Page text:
This is the second of three installments of “After the Cleveland Indians’ 1948 Season”, the final chapter of the 1948 season review. See Part 1 here.
Bob Lemon had the first of seven 20-win seasons for the Indians in 1948. He became a mainstay of the pitching staff through the 1950s. His 1950 season was one for the ages, going 23-11 and leading the league in wins, innings (288), starts (37), complete games (22) and strikeouts (170). He won 23 games again in 1954 as the Indians rolled to the pennant. He retired in 1958 with a career record of 207-128, and had a successful career as a manager. He managed the Royals, was hired by Bill Veeck to manage the White Sox, and was named AL Manager of the Year in 1977.
After he was fired by Veeck in 1978, he became the Yankees manager, hired by George Steinbrenner and reunited with Al Rosen. The Yankees won the World Series that year and Lemon was named manager of the year again. But his son’s death in a car accident cast a pall on the 1979 season for him, and he was fired 25 games into the season. Lemon came back to manage the Yankees in 1981, as they won the pennant. He was elected to the Hall of Fame in 1976, and his number 21 was retired by the Indians in 1998. He died in 2000.
August 11, 1948
A four-run seventh inning is normally a good thing for a team’s offense, but it does little good when the team is already down 12-0. Three Indians pitchers were blasted around the ballpark in game two of Wednesday’s doubleheader at Sportsman’s Park, as the Browns walloped the Indians by a score of 12-4.
Indians starter Bob Muncrief (5-4, 4.04) was awful this evening, as were relievers Don Black and Russ Christopher. The trio gave the Indians no chance of winning and was only saved from complete embarrassment due to the pitching of Ed Klieman – the only Cleveland pitcher who seemed to be able to record an out.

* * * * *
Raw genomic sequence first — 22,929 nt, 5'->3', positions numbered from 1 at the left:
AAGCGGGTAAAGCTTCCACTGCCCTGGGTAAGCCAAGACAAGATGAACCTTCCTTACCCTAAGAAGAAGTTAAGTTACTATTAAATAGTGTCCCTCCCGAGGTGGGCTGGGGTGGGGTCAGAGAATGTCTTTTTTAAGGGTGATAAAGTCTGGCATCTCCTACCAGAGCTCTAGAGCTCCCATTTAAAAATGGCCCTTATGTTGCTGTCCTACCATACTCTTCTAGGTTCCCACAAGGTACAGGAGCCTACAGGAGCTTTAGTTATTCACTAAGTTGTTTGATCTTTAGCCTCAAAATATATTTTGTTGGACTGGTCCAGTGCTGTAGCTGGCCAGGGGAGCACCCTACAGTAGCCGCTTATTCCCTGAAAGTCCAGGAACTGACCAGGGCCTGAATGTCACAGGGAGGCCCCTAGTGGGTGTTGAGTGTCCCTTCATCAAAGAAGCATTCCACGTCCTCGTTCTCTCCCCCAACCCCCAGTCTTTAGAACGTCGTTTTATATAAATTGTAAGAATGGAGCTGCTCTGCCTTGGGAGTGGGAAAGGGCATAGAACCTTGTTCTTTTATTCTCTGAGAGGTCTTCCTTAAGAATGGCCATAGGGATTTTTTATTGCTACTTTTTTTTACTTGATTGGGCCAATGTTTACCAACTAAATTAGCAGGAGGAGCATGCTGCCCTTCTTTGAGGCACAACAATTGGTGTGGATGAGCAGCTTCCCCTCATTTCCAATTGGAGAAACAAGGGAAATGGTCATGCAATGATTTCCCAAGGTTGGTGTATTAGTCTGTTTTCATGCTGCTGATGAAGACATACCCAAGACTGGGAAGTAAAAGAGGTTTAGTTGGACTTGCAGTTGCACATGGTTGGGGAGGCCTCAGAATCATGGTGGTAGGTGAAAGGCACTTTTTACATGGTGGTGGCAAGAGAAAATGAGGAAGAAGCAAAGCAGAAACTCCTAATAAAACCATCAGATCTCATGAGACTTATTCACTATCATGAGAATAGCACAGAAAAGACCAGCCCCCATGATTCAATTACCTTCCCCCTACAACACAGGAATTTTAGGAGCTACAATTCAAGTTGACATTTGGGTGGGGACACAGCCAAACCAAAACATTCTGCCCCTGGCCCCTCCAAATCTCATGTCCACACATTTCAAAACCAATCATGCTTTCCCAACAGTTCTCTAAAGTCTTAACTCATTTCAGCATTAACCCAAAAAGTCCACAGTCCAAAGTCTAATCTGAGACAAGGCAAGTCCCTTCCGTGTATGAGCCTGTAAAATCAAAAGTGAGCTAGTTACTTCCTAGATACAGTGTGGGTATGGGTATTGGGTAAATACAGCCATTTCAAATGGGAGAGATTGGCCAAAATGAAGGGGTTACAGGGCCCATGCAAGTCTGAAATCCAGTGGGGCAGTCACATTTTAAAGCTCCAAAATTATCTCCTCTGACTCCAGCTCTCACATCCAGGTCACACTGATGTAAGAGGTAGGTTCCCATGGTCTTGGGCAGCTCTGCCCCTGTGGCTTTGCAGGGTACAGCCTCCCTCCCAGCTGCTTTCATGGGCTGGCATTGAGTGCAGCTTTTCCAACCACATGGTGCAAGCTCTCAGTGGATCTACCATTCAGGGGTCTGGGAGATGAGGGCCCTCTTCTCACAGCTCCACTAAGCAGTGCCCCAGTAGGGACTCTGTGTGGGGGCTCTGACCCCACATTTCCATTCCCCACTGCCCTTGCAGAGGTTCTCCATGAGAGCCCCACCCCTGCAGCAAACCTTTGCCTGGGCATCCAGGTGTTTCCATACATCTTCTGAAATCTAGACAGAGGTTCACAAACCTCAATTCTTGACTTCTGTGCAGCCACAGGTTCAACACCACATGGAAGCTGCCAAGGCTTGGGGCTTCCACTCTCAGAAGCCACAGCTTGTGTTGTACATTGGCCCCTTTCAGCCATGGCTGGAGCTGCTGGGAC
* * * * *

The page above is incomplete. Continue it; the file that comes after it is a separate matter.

The loss, coupled with Philadelphia’s 8-3 victory in Washington, puts the Indians in second place, one-half game behind the Athletics.
July 12, 1948
On the first day of the annual All-Star break, the Cleveland Indians not participating in the exhibition in St. Louis traveled to Dayton to take on the Tribe’s single-A affiliate, the Dayton Indians.
Just as it should be, the big leaguers took care of business and throttled the minor leaguers by a score of 16-4, but how they did it was the impressive part.
Outfielder Bob Kennedy started the game on the pitching mound for Cleveland and went four eye-opening innings allowing just four hits and one run. Rookies Leroy Wheat and Howard Burchett relieved and pitched the rest of the game, while Johnny Berardino, Allie Clark and Wally Judnich all went deep for Cleveland. The “Little Indians” threw prospects Charlie Sipple, Lefty R. Wood, Dave Pryor and Joe Pennington at the big league club. Sipple was hit with the loss.
June 11, 1948
In what might be the most exciting and tension-filled game of the season to date, the Cleveland Indians won a game loaded with big innings, ejections and late night drama.
In a matchup of the two best pitchers in the league this year so far, the Indians snapped Vic Raschi’s 23 scoreless innings streak and scored five early runs. Then, the Yankees used 18 players – including six pitchers – as they tried to chase down the Tribe. Cleveland’s bullpen was able to hold on and stave off a late rally, including using yesterday’s starter, Bob Feller, to win 10-8.
June 8, 1948
Sometimes a good home-cooked meal is all a person needs to feel well again.
Joe Tipton needed something a little different from home to heal his ailing wrist this week.